The Office of the Aboriginal and Torres Strait Islander Social Justice Commissioner is established by the Federal Government in response to issues of discrimination and disadvantage highlighted by the Royal Commission into Aboriginal Deaths in Custody and Human Rights and Equal Opportunity Commission's National Inquiry into Racist Violence.

30 June 1993 the Wik Peoples' make a claim for Native Title in the Federal Court of Australia for land on the Cape York Peninsula in Queensland.  Native Title Act does not pass through Parliament until December 1993.

1994

Native Title Act 1993 becomes Law on 1 January.

Going Home Conference in Darwin.  Representatives from every state and territory met to share experiences, and expose the history of the removal of Indigenous children from their families and the effects of this policy on Indigenous people.

1995

29 January, Justice Drummond in the Federal Court makes a decision that the claim of the Wik and Thayorre Peoples could not succeed over the areas that were subject to pastoral leases.  The Judge's reason was that he considered that the grant of pastoral leases under Queensland law extinguished any native title rights.

The Wik and Thayorre peoples appeal to the High Court.

In May the National Inquiry into the Separation of Aboriginal and Torres Strait Islander Children from the Families is established in response to efforts madeby key Indigenous agencies and communities.

1996

September, the Jawoyn People in the Katherine region of the Northern Territory sign on to the larges single commercial deal in Australian history involving Indigenous interests.  The signing is a major expansion of Indigenous involvement in the Penasus Mt Todd Gold Mine.

15 November, the Federal Government under Howards sees economic development as the key to the success of its Indigenous Affairs Policy.  Senator John Herron, Minister for Aboriginal and Torres Strait Islander Affairs sets out the government's broad policy in his Lyons Lecture in Canberra and says "As a Government we believe in economic independence and restoration of self-esteem."

23 December, the Wid Decision - the High Court reversed Justice Drummond's judgement.  The High Court found that pastoral leases did not necessarily extinguish Native Title and that both could co-exist but where there was a conflict Native Title Rights were subordinate to the rights of the pastoral lease holder.

1997

March, Hamersley Iron and the Gumala Aboriginal Corporation finalise a unique regional land use agreement making the way of the $500 million Yandicoogina iron ore mine in the Pilbara region of Western Australia.  The agreement was the result of 20 months of consultation and negotiation.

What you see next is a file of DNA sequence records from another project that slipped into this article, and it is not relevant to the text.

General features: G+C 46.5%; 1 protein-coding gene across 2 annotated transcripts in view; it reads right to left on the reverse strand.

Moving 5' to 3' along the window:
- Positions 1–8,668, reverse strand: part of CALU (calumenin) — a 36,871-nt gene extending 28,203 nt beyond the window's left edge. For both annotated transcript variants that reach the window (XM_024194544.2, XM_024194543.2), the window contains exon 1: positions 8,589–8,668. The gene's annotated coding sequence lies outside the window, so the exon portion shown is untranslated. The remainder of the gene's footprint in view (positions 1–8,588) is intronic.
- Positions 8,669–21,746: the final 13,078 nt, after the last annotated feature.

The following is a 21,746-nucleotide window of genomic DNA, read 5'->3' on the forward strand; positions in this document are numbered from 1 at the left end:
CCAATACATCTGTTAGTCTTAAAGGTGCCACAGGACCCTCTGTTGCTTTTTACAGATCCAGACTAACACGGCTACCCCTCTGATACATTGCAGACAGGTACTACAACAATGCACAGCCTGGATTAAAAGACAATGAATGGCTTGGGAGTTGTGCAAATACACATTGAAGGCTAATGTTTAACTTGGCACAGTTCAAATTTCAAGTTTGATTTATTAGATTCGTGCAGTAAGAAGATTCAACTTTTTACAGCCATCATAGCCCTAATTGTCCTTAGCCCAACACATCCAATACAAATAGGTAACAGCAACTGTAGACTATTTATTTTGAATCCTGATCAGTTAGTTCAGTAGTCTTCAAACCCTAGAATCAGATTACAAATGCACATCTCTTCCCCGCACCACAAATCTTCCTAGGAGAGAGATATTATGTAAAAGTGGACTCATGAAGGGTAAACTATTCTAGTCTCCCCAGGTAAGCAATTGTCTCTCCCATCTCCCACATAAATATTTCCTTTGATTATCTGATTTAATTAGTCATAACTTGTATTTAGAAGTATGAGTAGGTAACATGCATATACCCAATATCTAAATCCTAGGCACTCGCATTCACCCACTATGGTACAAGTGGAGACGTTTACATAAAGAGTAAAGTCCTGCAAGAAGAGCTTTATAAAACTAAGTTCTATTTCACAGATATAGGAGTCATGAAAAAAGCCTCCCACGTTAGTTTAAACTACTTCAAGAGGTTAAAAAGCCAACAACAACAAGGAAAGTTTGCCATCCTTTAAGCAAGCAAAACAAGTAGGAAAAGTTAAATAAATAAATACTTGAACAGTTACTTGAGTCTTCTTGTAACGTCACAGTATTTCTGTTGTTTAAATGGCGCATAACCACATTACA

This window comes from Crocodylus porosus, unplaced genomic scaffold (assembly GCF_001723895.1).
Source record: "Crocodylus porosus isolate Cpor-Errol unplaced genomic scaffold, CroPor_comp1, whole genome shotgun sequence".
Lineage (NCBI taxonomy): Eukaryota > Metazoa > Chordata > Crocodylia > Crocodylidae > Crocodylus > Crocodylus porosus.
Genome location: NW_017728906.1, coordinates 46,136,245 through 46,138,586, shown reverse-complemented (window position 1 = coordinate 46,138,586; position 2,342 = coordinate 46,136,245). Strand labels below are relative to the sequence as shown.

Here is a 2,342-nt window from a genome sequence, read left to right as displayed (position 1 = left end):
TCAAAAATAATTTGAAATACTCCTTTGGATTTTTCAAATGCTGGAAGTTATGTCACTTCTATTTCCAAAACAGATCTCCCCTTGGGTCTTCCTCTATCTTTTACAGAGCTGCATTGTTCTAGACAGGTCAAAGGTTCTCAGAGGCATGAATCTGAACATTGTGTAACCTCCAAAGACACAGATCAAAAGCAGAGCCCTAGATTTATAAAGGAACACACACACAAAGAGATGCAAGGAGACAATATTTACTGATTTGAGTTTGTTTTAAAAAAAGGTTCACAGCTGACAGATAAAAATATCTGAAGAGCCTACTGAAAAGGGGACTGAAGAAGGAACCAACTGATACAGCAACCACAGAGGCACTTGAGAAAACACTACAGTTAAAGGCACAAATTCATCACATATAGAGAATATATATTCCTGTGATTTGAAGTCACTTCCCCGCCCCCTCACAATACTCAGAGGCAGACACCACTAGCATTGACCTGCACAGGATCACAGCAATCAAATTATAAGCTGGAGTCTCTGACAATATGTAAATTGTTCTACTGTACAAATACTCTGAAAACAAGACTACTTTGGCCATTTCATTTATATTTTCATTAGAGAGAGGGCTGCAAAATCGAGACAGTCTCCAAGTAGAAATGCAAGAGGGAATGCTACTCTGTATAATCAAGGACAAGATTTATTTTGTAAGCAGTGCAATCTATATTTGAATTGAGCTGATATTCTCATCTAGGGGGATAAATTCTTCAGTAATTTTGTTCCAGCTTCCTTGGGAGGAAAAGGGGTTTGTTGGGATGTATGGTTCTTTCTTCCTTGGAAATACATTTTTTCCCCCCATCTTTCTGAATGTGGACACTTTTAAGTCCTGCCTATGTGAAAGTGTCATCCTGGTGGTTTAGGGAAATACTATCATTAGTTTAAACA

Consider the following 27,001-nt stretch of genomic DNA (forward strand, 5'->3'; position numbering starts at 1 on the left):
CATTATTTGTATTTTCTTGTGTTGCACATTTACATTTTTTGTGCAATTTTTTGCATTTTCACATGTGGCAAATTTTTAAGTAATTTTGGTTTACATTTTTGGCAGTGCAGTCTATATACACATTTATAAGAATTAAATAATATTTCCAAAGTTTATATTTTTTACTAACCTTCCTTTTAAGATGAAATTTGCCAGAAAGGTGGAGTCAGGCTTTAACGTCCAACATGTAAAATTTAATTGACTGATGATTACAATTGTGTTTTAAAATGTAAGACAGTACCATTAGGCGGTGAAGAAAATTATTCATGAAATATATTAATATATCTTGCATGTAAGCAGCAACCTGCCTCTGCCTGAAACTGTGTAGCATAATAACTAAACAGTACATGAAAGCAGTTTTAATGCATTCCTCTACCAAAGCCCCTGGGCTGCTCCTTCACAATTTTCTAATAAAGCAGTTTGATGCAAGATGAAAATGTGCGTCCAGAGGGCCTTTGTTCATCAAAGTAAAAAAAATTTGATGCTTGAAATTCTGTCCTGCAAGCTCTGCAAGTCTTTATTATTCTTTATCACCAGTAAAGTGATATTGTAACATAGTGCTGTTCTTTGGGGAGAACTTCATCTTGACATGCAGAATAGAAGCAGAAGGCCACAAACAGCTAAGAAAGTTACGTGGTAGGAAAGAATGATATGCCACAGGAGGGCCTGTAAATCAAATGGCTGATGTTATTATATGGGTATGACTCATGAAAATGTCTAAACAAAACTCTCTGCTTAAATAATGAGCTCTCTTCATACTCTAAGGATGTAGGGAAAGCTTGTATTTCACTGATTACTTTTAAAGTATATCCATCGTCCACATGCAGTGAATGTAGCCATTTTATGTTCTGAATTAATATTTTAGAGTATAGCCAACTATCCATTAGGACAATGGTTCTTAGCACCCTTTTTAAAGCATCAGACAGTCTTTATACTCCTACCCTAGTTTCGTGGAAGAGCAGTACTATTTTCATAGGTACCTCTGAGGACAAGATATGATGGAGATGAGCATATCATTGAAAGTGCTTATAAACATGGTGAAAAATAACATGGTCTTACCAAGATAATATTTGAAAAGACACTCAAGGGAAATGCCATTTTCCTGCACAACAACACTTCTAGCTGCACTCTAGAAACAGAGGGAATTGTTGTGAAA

10 March, Alcan South Pacific Pty Ltd enters into a detailed Heads of Agreement with the Indigenous community Weipa, Cape York for a proposed bauxite mining and shipping operation from Alspac's exisitng mining lease at Ely, north of Weipa.

3 April, 12 months negotiations between the Arakwal people, NSW State Government and the Byron Bay Shire result in an agreement over a new recreation area in Byron Bay.  The Arakwal sisters secure a say in the management of the new park in the area.

7 April, the Dunghutti Indigenous people of NSW and other stakeholders negotiate the first successful claim under the Native Title Act.

25 May, National Sorry Day - a day for organisations to apologies for the removal of Indigenous children from their families.  A chance for all Australians to recognise the pain thousands of Indigenous people went through.  The first 'Sorry Day' is marked by hundreds of activities around the country.  The Australian Federal Government does not take part in 'Sorry Day', saying people who removed Indigenous children throught they were doing the right thing and people now should not have to say sorry for what people did in the past.

26 May, the 700-page report of the 'Stolen Children' National Inquiry 'Bringing them Home' was tabled in Federal Parliament.

26-28 May, Australian Reconciliation Convention.  At least 100 delegates turn their backs on the Prime Minister Howard as he addresses the conference.

April-May, in response to the Wik decision the Federal Government under Howard develops its 10 Point Plan as the basis for amending the Native Title Act 1993.  These amendments are introduced in the Spring Session (September 1997) of the Commonwealth Parliament.

1998

Native Title Amendments Act Amendments to the Act brought about by the High Court's Wik Decision.

2000

27 May - 3 June Corroboree 2000 - National Reconciliation Week.

28 May, People's Walk for Reconciliation across the Sydney Harbour Bridge on Sunday.

27 May, is the anniversary of the 1967 Referendum in which more than 90 percent of Australians voted to give the Commonwealth the power to make laws for Indigenous people and for Indigenous people to be counted in the census.

3 June, marks the anniversary of the High Court's Mabo judgement in 1992 which recognised the Native Title Rights of Indigenous Australians and Torres Strait Islander Peoples and overturned the notion of terra nullius.

The following references were used in compiling this timeline.  Bostock, Lester, 1990 The Greater Perspective, Special Broadcasting Service.  Fraser, Bryce, (ed) 1983 The Macquarie Book of Events, Weldon, Directorate of Special Programs, NSW Department of Education, 1982 Aboriginal Australia, a Preliminary Chronology.  Jonas, Bill and Langton, Marcia 1994 The Little Red, Yellow and Black (and Green and Blue and White) Book, AIATSIS.  Horton, D (ed) 1994 Encyclopaedia of Aboriginal Australia, Aboriginal Studies Press.  Butler, Kevin, Cameron, K & Percival, B 1995 The Myth of Terra Nullius, Invasion and Resistance - the early years, Board of Studies.